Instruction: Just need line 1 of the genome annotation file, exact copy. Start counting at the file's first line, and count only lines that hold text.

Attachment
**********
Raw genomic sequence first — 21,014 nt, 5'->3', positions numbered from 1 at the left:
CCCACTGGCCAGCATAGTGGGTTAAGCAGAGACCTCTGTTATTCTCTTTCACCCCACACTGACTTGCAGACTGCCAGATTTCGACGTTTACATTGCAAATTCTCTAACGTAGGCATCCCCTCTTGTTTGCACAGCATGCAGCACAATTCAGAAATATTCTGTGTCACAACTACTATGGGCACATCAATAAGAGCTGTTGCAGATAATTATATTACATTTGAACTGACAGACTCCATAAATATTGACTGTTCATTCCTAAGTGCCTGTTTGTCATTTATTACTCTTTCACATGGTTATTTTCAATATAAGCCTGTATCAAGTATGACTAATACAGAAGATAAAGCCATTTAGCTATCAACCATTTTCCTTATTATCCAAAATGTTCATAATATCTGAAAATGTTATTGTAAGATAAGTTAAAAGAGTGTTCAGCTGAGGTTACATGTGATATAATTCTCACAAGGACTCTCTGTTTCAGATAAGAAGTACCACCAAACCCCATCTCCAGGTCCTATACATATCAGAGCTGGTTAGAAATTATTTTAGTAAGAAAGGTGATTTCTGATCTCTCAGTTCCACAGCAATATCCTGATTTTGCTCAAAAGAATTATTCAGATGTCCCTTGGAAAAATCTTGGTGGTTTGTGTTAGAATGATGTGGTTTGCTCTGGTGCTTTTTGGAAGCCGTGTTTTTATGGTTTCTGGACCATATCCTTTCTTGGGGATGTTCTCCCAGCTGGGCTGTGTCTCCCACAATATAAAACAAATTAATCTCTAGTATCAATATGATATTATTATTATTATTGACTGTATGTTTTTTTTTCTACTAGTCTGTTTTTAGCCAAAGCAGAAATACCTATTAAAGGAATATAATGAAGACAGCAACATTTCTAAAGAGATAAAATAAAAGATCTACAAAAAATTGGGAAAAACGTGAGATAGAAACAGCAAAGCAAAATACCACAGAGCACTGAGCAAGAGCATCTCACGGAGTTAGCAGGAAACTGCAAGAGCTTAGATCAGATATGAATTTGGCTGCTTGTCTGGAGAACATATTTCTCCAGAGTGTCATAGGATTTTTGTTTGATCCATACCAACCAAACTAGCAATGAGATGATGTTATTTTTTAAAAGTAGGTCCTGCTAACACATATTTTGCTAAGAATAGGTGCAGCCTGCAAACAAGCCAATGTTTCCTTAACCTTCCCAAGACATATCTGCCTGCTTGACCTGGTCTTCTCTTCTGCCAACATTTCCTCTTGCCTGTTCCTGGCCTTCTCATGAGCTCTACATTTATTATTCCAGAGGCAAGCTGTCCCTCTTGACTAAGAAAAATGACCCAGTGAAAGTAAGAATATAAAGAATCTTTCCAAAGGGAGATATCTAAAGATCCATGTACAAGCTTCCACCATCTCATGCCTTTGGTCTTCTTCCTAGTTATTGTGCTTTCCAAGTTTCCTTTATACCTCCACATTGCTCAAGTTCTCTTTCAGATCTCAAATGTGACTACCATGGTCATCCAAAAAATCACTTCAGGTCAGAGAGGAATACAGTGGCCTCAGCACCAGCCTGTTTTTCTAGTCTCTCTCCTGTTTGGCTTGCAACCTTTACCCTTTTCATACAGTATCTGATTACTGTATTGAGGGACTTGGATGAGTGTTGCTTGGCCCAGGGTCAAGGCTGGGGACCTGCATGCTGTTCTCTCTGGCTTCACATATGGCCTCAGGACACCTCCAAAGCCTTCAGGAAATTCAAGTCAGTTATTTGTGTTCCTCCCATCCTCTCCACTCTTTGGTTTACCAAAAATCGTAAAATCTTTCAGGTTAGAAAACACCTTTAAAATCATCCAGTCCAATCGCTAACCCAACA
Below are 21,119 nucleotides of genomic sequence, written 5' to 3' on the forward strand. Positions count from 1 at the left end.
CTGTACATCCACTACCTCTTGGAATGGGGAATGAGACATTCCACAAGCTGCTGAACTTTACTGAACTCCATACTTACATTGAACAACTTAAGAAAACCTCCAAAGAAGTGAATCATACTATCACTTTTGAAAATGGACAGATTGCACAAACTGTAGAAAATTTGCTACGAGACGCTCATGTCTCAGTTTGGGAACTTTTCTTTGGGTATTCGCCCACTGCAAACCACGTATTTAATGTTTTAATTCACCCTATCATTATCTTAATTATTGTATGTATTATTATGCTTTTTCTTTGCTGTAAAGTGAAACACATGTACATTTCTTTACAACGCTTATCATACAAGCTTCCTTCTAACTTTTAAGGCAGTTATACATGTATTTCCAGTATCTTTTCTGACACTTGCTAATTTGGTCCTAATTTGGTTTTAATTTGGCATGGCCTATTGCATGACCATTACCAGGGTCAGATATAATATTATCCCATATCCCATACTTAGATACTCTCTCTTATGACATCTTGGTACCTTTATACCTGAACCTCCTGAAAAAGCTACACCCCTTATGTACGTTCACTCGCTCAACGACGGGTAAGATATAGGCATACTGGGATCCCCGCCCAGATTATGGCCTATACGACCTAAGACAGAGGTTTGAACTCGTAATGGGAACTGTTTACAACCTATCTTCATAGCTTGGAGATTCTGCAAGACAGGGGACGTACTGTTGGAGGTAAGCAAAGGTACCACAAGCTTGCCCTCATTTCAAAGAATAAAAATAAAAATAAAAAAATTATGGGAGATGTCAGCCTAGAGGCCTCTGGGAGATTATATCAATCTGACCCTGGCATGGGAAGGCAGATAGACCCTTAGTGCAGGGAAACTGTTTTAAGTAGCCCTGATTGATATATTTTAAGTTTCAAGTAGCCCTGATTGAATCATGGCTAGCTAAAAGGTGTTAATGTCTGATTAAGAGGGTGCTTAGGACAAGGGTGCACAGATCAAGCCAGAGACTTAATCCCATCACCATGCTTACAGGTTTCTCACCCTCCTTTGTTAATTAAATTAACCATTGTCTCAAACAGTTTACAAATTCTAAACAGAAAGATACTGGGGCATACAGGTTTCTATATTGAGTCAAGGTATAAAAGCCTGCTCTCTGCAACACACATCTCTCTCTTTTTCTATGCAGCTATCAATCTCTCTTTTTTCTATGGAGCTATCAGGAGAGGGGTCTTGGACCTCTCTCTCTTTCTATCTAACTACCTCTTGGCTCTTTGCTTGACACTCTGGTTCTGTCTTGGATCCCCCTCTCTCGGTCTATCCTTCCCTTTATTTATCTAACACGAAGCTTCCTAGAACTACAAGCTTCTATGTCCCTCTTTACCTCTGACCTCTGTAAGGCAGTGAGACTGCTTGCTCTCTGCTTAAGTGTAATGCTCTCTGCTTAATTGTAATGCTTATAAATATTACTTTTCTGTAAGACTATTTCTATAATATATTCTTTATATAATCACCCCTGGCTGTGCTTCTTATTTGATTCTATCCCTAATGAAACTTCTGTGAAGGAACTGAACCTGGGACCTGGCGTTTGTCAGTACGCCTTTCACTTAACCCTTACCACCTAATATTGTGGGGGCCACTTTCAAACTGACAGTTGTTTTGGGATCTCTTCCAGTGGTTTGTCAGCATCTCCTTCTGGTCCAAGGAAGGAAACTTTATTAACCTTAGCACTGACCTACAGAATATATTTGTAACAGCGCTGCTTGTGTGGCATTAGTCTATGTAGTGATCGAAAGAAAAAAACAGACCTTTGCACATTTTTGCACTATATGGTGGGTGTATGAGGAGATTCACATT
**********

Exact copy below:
Raw genomic sequence first — 21,014 nt, 5'->3', positions numbered from 1 at the left: